Now in paperback with a new postscript, this updated edition of Paula Fredriksen’s critically acclaimed Augustine and the Jews traces the social and intellectual forces that led to the development of Christian anti-Judaism and shows how and why Augustine challenged this tradition.
Drawing us into the life, times, and thought of Augustine of Hippo (396–430), Fredriksen focuses on the period of astounding creativity that led to his new understanding of Paul and to his great classic, The Confessions. She shows how Augustine’s struggle to read the Bible led him to a new theological vision, one that countered the anti-Judaism not only of his Manichaean opponents but also of his own church. The Christian Empire, Augustine held, was right to ban paganism and to coerce heretics. But the source of ancient Jewish scripture and current Jewish practice, he argued, was the very same as that of the New Testament and of the church—namely, God himself. Accordingly, he urged, Jews were to be left alone. Conceived as a vividly original way to defend Christian ideas about Jesus and about the Old Testament, Augustine’s theological innovation survived the collapse of the Western Roman Empire, and it ultimately served to protect Jewish lives against the brutality of medieval crusades.
Augustine and the Jews sheds new light on the origins of Christian anti-Semitism and, through Augustine, opens a path toward better understanding between two of the world’s great religions.
Paula Fredriksen is the Aurelio Professor of Scripture Emerita at Boston University and professor of religion at the Hebrew University, Jerusalem. Besides Augustine on Romans, her translation of Augustine’s early works on Paul, she has authored From Jesus to Christ, which was the basis of a popular Frontline documentary, and Jesus of Nazareth, King of the Jews, which won a 1999 National Jewish Book Award. She divides her time between Boston and Jerusalem.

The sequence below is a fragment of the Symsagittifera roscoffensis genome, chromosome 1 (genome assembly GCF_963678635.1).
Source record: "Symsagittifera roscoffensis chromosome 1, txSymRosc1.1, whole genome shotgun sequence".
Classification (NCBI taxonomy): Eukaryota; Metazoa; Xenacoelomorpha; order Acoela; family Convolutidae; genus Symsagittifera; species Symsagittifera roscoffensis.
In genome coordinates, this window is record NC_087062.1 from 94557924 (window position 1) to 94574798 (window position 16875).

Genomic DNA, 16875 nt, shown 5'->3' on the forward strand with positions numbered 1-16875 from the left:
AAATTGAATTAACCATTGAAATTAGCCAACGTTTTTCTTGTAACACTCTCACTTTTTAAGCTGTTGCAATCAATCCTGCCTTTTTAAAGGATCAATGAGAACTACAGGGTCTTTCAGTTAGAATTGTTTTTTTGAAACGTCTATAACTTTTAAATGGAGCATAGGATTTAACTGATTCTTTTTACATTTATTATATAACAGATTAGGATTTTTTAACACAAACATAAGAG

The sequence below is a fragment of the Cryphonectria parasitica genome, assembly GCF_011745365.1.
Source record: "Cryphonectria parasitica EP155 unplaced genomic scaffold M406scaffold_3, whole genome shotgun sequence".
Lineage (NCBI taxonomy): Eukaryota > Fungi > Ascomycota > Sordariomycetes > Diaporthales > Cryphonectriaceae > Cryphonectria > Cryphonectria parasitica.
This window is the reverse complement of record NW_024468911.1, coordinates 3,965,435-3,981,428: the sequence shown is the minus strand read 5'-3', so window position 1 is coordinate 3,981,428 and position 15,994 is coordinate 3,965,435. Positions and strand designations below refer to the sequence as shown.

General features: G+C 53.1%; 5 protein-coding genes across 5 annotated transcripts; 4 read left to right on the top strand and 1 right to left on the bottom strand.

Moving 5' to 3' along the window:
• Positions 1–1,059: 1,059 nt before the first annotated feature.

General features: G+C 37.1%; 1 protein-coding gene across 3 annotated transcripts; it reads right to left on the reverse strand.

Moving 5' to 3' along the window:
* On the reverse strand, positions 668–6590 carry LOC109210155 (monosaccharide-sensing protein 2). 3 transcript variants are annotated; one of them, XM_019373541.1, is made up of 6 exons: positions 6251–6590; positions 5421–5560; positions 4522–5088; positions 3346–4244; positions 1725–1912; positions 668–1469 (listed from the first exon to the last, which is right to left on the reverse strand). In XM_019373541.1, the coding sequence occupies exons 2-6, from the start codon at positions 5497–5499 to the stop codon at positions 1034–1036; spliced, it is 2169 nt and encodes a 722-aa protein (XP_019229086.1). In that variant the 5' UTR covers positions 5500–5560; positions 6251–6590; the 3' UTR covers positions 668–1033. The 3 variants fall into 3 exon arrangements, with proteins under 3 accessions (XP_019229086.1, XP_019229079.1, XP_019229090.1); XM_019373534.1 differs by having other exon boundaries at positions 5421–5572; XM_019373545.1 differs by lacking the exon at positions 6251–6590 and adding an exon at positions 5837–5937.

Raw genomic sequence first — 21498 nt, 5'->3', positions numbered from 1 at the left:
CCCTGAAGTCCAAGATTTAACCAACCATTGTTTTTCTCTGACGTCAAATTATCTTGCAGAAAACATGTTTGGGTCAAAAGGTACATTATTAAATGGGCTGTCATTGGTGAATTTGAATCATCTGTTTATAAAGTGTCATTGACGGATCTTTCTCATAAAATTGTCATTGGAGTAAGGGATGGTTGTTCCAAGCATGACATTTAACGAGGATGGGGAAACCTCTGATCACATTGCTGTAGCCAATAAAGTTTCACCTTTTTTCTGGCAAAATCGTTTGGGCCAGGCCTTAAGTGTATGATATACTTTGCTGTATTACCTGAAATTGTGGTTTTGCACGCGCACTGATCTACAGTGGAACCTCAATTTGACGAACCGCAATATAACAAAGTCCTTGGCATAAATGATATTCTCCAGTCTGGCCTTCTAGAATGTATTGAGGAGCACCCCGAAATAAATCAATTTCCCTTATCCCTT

“Carefully reasoned and clearly worded, Paula Fredriksen’s essay must be every critical reader’s point of departure.”—Brent Shaw, Princeton University
“A formidable work of cultural archaeology.”—Bryce Christensen, Booklist
~Bryce Christensen, Booklist
"It is a pleasure to write on a book that derives from a modern scholar's brain wave about the fateful insight of a thinker over a millennium and a half ago. . . . This is the story that Fredriksen tells with gusto. Her book is a masterpiece of passionately argued Augustinian scholarship."--Peter Brown, New York Review of Books
~Peter Brown, New York Review of Books
“The important story of Augustine and the Jews has never been told as well or as thoroughly. . . . This book is one of those rare works that is both accessible to the general educated reader and of value to experts.”—Paul R. Kolbet,
Religious Studies Review
~Paul R. Kolbet, Religious Studies Review
“Marvelous . . . Even in the massive field of Augustinian studies, this work stands out . . . A triumph of scholarship on issues which are still debated today.”—Robert McEachnie, Bryn Mawr Classical Review
~Robert McEachnie, Bryn Mawr Classical Review
"A major contribution to the study of Augustine and to the history of Jewish-Christian relations"—Roland J. Teske, Theological Studies
~Roland J. Teske, Theological Studies
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